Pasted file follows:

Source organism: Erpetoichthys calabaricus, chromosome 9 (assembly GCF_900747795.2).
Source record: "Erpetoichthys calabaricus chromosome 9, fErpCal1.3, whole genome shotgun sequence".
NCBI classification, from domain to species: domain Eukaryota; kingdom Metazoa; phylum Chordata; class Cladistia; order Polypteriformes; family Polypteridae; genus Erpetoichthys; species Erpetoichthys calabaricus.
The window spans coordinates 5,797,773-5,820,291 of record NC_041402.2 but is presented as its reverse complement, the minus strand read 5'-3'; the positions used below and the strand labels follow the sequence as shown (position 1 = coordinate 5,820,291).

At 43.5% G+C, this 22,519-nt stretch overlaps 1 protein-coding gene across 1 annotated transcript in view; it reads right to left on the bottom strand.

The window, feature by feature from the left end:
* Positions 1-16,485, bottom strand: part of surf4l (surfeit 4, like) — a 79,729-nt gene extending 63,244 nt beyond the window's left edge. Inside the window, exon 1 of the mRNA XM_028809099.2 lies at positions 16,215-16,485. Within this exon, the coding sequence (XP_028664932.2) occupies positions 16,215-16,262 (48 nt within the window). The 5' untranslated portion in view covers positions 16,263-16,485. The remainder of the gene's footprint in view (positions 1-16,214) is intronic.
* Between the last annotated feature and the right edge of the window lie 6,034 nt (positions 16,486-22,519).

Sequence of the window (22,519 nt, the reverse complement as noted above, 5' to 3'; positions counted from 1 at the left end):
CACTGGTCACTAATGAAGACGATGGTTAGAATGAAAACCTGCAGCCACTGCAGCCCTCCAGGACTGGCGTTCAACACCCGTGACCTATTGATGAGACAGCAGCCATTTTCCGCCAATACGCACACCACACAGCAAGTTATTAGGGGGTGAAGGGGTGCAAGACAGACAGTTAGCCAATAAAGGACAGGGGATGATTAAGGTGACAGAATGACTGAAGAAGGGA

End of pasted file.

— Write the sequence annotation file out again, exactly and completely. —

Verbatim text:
Source organism: Erpetoichthys calabaricus, chromosome 9 (assembly GCF_900747795.2).
Source record: "Erpetoichthys calabaricus chromosome 9, fErpCal1.3, whole genome shotgun sequence".
NCBI classification, from domain to species: domain Eukaryota; kingdom Metazoa; phylum Chordata; class Cladistia; order Polypteriformes; family Polypteridae; genus Erpetoichthys; species Erpetoichthys calabaricus.
The window spans coordinates 5,797,773-5,820,291 of record NC_041402.2 but is presented as its reverse complement, the minus strand read 5'-3'; the positions used below and the strand labels follow the sequence as shown (position 1 = coordinate 5,820,291).

At 43.5% G+C, this 22,519-nt stretch overlaps 1 protein-coding gene across 1 annotated transcript in view; it reads right to left on the bottom strand.

The window, feature by feature from the left end:
* Positions 1-16,485, bottom strand: part of surf4l (surfeit 4, like) — a 79,729-nt gene extending 63,244 nt beyond the window's left edge. Inside the window, exon 1 of the mRNA XM_028809099.2 lies at positions 16,215-16,485. Within this exon, the coding sequence (XP_028664932.2) occupies positions 16,215-16,262 (48 nt within the window). The 5' untranslated portion in view covers positions 16,263-16,485. The remainder of the gene's footprint in view (positions 1-16,214) is intronic.
* Between the last annotated feature and the right edge of the window lie 6,034 nt (positions 16,486-22,519).

Sequence of the window (22,519 nt, the reverse complement as noted above, 5' to 3'; positions counted from 1 at the left end):
CACTGGTCACTAATGAAGACGATGGTTAGAATGAAAACCTGCAGCCACTGCAGCCCTCCAGGACTGGCGTTCAACACCCGTGACCTATTGATGAGACAGCAGCCATTTTCCGCCAATACGCACACCACACAGCAAGTTATTAGGGGGTGAAGGGGTGCAAGACAGACAGTTAGCCAATAAAGGACAGGGGATGATTAAGGTGACAGAATGACTGAAGAAGGGA